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Leaders: Stop Considering Millennials The “Next Generation”

Few things make leaders look more irrelevant than referring to the Millennial generation as “the future” as if they were still teenagers. Time after time I hear older leaders talk about Millennials as if that generation was still in high school, and using them as examples of what’s right or wrong about the future. But according to numerous polling and research sources, anyone born between 1981 and 1996 (ages 24 to 39 in 2020) is considered a Millennial, and anyone born from 1997 onward is part of a new generation.

Most Millennials are the children of baby boomers and since baby boomers are well into retirement, it stands to reason that the vast majority of Millennials are working professionals, growing families – and have been doing it for a long time.

So it only reveals our age and lack of knowledge when we get stuck on “Millennials” as examples of where culture is going next. Millennials had an enormous impact on the world and continue to do so, but now that they’re moving into mid-life, it’s time to start looking at a much younger generation to see where the trends are moving.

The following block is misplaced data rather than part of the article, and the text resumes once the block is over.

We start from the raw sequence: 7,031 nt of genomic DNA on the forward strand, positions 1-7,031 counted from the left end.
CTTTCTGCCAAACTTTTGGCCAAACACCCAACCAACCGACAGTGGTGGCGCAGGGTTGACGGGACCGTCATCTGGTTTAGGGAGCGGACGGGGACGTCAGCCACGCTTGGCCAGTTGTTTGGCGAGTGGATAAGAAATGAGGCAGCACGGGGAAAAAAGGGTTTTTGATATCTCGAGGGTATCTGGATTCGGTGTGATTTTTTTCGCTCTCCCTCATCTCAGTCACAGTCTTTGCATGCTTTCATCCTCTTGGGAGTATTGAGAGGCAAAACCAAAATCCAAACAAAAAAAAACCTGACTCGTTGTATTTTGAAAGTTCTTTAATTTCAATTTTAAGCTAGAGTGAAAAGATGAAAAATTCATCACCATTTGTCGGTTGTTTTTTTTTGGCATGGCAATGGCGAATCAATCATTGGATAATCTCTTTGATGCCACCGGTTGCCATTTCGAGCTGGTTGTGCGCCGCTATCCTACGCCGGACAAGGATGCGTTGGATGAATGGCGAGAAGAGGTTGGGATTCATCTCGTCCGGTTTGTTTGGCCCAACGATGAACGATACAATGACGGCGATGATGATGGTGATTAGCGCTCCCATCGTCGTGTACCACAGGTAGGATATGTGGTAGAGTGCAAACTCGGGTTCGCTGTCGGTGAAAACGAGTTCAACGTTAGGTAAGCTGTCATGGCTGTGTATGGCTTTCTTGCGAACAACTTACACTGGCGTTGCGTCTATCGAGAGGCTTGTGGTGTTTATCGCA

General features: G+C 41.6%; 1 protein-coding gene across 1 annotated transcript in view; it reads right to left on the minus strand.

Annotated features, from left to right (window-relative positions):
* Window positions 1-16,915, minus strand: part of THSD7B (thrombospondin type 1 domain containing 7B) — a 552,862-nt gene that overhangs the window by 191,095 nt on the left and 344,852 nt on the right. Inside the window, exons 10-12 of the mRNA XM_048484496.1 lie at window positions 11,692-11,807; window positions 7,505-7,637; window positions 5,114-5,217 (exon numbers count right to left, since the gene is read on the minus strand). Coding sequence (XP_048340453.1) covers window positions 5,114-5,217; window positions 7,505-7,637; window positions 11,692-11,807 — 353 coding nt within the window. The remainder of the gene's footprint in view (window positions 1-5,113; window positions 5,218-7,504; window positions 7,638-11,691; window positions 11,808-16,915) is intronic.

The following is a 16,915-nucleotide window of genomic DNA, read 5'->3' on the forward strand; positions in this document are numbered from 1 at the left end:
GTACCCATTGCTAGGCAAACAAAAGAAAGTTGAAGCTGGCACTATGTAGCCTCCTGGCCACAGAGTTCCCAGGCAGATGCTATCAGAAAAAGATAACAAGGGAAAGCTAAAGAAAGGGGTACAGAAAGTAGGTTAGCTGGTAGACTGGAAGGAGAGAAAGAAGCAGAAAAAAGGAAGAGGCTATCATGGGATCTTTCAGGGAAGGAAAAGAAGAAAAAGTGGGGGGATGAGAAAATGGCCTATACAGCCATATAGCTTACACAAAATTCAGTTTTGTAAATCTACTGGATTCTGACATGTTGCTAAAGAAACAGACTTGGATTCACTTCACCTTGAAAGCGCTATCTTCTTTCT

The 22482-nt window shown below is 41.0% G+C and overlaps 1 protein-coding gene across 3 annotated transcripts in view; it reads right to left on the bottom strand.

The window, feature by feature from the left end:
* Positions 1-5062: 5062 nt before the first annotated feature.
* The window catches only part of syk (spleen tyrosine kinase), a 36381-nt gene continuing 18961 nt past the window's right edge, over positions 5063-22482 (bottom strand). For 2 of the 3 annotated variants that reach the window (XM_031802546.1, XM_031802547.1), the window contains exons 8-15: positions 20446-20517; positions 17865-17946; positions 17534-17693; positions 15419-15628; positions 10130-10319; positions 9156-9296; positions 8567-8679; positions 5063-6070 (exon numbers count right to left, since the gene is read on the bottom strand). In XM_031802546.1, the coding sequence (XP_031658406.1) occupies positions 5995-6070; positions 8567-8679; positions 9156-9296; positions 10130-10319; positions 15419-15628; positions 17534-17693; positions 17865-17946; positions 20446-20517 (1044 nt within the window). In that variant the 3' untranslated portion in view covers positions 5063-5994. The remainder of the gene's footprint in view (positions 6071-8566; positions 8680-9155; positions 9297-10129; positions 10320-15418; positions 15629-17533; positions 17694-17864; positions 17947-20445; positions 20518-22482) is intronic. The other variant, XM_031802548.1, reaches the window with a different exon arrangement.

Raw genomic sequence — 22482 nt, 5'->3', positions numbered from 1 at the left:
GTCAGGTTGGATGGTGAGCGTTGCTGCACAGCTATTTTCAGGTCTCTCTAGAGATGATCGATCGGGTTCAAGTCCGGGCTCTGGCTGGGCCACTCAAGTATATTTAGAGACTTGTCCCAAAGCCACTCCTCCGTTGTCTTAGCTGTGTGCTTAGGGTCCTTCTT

Napoleon once said: “To understand the man, you have to know what was happening in the world when he was twenty.” Napoleon died in 1821 and the world has accelerated. So today, we need to look at what is happening to generations at an even much younger age. 

And for the record, Millennials have moved way past twenty.  

Photo by Jessica Rockowitz on Unsplash

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3 Comments

  1. Great post Phil. You closing quote from Napoleon made me think about a presentation I made a few years ago on the shifts in giving due to generational differences. I came across a name I had never heard of,

    Have you ever heard of Karl Mannheim? Mannheim is regarded as one of the founding fathers of sociology in the last century. He advanced the view that generations were formed by what he termed Historical Disruption. He believed that people are disproportionately influenced by events that occur between their teens and mid-twenties. His view helped me change my view of simply lumping every generation into the same category.

    Anyway, thanks for your writing during this time. Always spot on!

    1. Brilliant. I’d heard of Mannheim, but didn’t know much about him. His categorization is really fascinating, plus I totally agree that the generational break happens during periods of disruption. Thanks for sharing that Mark!

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